We began the week looking at the 100th anniversary of the battle of Passchendaele.  The battle epitomised WWI.  Due to torrential rain, the British and Canadian troops found themselves fighting not only the Germans but a quagmire of stinking mud that swallowed up men, horses and tanks.


After 105 days of brutal trench warfare, the Allies finally recaptured the village of Passchendaele – but by then around a third of a million British and Allied soldiers had been killed or wounded in some of the most horrific trench warfare of the conflict.

We looked at examples of bravery, such as the fighter pilot Hardit Singh Malik.  Hardit had studied history at Oxford and played cricket for Sussex.  He flew over Passchendaele whilst in pursuit of the ‘Red Baron’.  Hardit, was unfortunately outnumbered in the skies and he was forced to crash land. There were over 400 bullet holes in his plane.  Somehow he managed to survive; he died in 1980 (with two bullets still lodged in his leg).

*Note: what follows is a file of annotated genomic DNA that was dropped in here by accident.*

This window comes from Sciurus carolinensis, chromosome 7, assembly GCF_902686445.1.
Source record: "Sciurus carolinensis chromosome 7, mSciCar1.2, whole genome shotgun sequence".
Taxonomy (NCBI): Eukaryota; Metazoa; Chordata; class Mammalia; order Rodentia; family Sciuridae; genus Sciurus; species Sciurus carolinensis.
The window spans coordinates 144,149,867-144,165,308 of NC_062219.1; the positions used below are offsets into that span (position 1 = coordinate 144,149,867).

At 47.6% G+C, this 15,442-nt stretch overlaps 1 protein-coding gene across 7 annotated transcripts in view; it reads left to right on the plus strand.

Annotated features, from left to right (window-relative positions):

Hardit Singh Malik, cricketer and fighter pilot.

Some of our Year 8 pupils have done some creative English based on their knowledge of the war.


A poem written by Will (Y8)

Keeping with creativity, I would like to thank all those pupils who participated in the ‘Children in Need Spotacular Painitng’ competition- an art competition organised by our Year 9 Charity ambassadors.  It had one stipulation- the art work had to be spotty!

A spotacular effort!  Well done to all who entered.

Finally, I’d like to thank the Stoneygate parents.  I’d like to thank all of you who attended last night’s talk on ‘Stoneygate School and Secondary Education’; I’d also like to thank you for supporting our ‘Children in Need’ efforts, either through the baking or the buying of cakes.

We have currently raised over £350.

Stars of the week:

Reception: Aiden and Keira

Year 1: Zak  for Forest School; Leo for number bonds to 20.

Year 2: Georgiana for odd and even numbers; Jessica for learning her Christmas concert words; Rayyan for listening and joining in at carpet time.


Have a good weekend,